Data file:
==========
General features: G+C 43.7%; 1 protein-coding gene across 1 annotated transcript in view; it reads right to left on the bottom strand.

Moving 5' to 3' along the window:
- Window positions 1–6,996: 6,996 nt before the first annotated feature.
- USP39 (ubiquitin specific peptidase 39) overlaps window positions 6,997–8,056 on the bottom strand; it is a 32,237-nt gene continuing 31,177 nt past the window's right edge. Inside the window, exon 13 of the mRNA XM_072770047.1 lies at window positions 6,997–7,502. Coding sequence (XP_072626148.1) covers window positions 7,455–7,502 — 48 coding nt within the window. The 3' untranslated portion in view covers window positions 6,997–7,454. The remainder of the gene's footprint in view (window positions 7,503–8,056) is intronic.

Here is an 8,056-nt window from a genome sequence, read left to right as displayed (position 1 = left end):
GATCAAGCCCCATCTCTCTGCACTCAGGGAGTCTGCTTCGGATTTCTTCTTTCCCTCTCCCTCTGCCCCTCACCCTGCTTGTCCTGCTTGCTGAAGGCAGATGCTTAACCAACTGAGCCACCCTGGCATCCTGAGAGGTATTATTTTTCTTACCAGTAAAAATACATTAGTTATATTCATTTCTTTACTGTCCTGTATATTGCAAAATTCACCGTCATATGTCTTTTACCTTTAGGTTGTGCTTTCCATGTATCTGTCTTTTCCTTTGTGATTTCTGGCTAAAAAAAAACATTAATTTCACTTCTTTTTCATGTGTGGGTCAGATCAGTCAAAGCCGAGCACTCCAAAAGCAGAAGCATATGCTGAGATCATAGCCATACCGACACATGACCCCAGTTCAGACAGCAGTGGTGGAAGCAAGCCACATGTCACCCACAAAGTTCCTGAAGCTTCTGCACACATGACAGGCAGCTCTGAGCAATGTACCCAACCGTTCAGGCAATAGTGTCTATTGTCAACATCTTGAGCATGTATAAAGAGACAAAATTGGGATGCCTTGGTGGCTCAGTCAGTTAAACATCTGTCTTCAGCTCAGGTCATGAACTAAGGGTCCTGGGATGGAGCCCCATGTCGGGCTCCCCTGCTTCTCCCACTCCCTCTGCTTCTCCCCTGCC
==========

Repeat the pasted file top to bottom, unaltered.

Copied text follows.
General features: G+C 43.7%; 1 protein-coding gene across 1 annotated transcript in view; it reads right to left on the bottom strand.

Moving 5' to 3' along the window:
- Window positions 1–6,996: 6,996 nt before the first annotated feature.
- USP39 (ubiquitin specific peptidase 39) overlaps window positions 6,997–8,056 on the bottom strand; it is a 32,237-nt gene continuing 31,177 nt past the window's right edge. Inside the window, exon 13 of the mRNA XM_072770047.1 lies at window positions 6,997–7,502. Coding sequence (XP_072626148.1) covers window positions 7,455–7,502 — 48 coding nt within the window. The 3' untranslated portion in view covers window positions 6,997–7,454. The remainder of the gene's footprint in view (window positions 7,503–8,056) is intronic.

Here is an 8,056-nt window from a genome sequence, read left to right as displayed (position 1 = left end):
GATCAAGCCCCATCTCTCTGCACTCAGGGAGTCTGCTTCGGATTTCTTCTTTCCCTCTCCCTCTGCCCCTCACCCTGCTTGTCCTGCTTGCTGAAGGCAGATGCTTAACCAACTGAGCCACCCTGGCATCCTGAGAGGTATTATTTTTCTTACCAGTAAAAATACATTAGTTATATTCATTTCTTTACTGTCCTGTATATTGCAAAATTCACCGTCATATGTCTTTTACCTTTAGGTTGTGCTTTCCATGTATCTGTCTTTTCCTTTGTGATTTCTGGCTAAAAAAAAACATTAATTTCACTTCTTTTTCATGTGTGGGTCAGATCAGTCAAAGCCGAGCACTCCAAAAGCAGAAGCATATGCTGAGATCATAGCCATACCGACACATGACCCCAGTTCAGACAGCAGTGGTGGAAGCAAGCCACATGTCACCCACAAAGTTCCTGAAGCTTCTGCACACATGACAGGCAGCTCTGAGCAATGTACCCAACCGTTCAGGCAATAGTGTCTATTGTCAACATCTTGAGCATGTATAAAGAGACAAAATTGGGATGCCTTGGTGGCTCAGTCAGTTAAACATCTGTCTTCAGCTCAGGTCATGAACTAAGGGTCCTGGGATGGAGCCCCATGTCGGGCTCCCCTGCTTCTCCCACTCCCTCTGCTTCTCCCCTGCC